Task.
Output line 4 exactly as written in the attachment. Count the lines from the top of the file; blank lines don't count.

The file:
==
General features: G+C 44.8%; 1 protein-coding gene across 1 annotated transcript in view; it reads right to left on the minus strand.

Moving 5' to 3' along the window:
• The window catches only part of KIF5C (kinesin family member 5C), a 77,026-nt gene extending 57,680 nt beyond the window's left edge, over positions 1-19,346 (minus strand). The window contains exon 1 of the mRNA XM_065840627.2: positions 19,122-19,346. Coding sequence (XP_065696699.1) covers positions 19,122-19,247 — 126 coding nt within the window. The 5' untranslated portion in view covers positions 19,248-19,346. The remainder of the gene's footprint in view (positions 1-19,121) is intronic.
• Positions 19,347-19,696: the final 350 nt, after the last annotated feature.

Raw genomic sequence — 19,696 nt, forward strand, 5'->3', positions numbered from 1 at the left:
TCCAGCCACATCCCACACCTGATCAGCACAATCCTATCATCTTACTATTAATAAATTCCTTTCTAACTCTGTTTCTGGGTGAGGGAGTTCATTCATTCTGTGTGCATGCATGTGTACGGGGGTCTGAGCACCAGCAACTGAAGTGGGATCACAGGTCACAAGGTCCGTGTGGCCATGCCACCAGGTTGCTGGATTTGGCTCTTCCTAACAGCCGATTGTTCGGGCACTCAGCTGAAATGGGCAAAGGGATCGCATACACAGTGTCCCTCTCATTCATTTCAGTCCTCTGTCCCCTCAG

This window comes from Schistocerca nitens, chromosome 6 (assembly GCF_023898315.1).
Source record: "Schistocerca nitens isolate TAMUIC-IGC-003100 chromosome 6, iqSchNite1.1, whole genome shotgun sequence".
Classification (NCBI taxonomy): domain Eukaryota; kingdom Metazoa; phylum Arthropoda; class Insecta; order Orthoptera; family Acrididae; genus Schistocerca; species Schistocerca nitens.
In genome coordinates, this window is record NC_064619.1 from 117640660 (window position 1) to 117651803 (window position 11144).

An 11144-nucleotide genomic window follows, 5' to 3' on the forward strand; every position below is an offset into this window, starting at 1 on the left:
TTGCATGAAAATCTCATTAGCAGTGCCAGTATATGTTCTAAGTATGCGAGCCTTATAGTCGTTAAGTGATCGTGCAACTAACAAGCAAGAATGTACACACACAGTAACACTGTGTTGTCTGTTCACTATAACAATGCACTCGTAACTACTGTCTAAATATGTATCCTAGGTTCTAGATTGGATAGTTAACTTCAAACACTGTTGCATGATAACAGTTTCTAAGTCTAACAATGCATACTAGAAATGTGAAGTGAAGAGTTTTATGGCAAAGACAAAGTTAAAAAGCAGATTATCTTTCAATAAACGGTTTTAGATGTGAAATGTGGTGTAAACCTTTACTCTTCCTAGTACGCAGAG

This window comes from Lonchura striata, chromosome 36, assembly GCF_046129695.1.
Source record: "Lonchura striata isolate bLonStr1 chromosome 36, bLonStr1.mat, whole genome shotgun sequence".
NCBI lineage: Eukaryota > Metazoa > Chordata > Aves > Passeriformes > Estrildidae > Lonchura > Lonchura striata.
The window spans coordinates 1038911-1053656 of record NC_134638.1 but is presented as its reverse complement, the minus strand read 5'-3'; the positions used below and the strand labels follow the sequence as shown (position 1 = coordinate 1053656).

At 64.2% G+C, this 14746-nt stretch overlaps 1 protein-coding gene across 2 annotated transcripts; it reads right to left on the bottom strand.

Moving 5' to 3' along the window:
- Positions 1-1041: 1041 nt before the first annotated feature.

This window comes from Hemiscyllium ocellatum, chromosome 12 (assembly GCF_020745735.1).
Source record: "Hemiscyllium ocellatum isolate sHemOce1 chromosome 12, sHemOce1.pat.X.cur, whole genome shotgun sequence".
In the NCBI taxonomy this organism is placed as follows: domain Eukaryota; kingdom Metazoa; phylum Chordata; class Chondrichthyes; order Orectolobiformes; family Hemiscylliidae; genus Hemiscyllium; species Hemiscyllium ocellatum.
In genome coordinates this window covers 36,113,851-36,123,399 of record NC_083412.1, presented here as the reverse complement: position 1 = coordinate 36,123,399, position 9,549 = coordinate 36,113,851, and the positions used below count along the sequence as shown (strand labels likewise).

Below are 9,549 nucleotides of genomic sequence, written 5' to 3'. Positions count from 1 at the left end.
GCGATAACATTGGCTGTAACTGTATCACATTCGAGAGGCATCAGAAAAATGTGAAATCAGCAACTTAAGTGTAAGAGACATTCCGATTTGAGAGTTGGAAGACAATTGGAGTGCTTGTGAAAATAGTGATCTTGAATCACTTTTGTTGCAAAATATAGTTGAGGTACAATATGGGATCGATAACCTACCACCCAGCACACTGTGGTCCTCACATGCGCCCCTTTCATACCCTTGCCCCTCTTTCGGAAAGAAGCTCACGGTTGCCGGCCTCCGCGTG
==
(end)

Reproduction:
• Positions 19,347-19,696: the final 350 nt, after the last annotated feature.